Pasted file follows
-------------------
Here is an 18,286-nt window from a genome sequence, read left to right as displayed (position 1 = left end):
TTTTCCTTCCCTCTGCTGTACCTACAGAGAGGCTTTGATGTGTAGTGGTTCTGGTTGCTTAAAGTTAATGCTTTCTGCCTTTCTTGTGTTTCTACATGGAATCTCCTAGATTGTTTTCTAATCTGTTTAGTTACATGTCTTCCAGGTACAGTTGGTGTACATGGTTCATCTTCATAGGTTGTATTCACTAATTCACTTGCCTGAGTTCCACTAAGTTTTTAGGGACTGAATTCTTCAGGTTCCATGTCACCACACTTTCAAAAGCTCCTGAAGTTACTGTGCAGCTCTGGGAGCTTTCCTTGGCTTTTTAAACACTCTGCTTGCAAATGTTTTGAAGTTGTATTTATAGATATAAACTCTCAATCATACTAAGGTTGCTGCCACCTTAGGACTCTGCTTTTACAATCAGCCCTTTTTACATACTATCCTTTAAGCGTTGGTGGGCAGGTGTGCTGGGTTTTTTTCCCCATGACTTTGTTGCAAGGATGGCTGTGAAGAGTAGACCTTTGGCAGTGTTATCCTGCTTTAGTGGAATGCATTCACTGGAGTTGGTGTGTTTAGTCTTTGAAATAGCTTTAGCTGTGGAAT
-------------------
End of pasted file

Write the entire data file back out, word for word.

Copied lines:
Here is an 18,286-nt window from a genome sequence, read left to right as displayed (position 1 = left end):
TTTTCCTTCCCTCTGCTGTACCTACAGAGAGGCTTTGATGTGTAGTGGTTCTGGTTGCTTAAAGTTAATGCTTTCTGCCTTTCTTGTGTTTCTACATGGAATCTCCTAGATTGTTTTCTAATCTGTTTAGTTACATGTCTTCCAGGTACAGTTGGTGTACATGGTTCATCTTCATAGGTTGTATTCACTAATTCACTTGCCTGAGTTCCACTAAGTTTTTAGGGACTGAATTCTTCAGGTTCCATGTCACCACACTTTCAAAAGCTCCTGAAGTTACTGTGCAGCTCTGGGAGCTTTCCTTGGCTTTTTAAACACTCTGCTTGCAAATGTTTTGAAGTTGTATTTATAGATATAAACTCTCAATCATACTAAGGTTGCTGCCACCTTAGGACTCTGCTTTTACAATCAGCCCTTTTTACATACTATCCTTTAAGCGTTGGTGGGCAGGTGTGCTGGGTTTTTTTCCCCATGACTTTGTTGCAAGGATGGCTGTGAAGAGTAGACCTTTGGCAGTGTTATCCTGCTTTAGTGGAATGCATTCACTGGAGTTGGTGTGTTTAGTCTTTGAAATAGCTTTAGCTGTGGAAT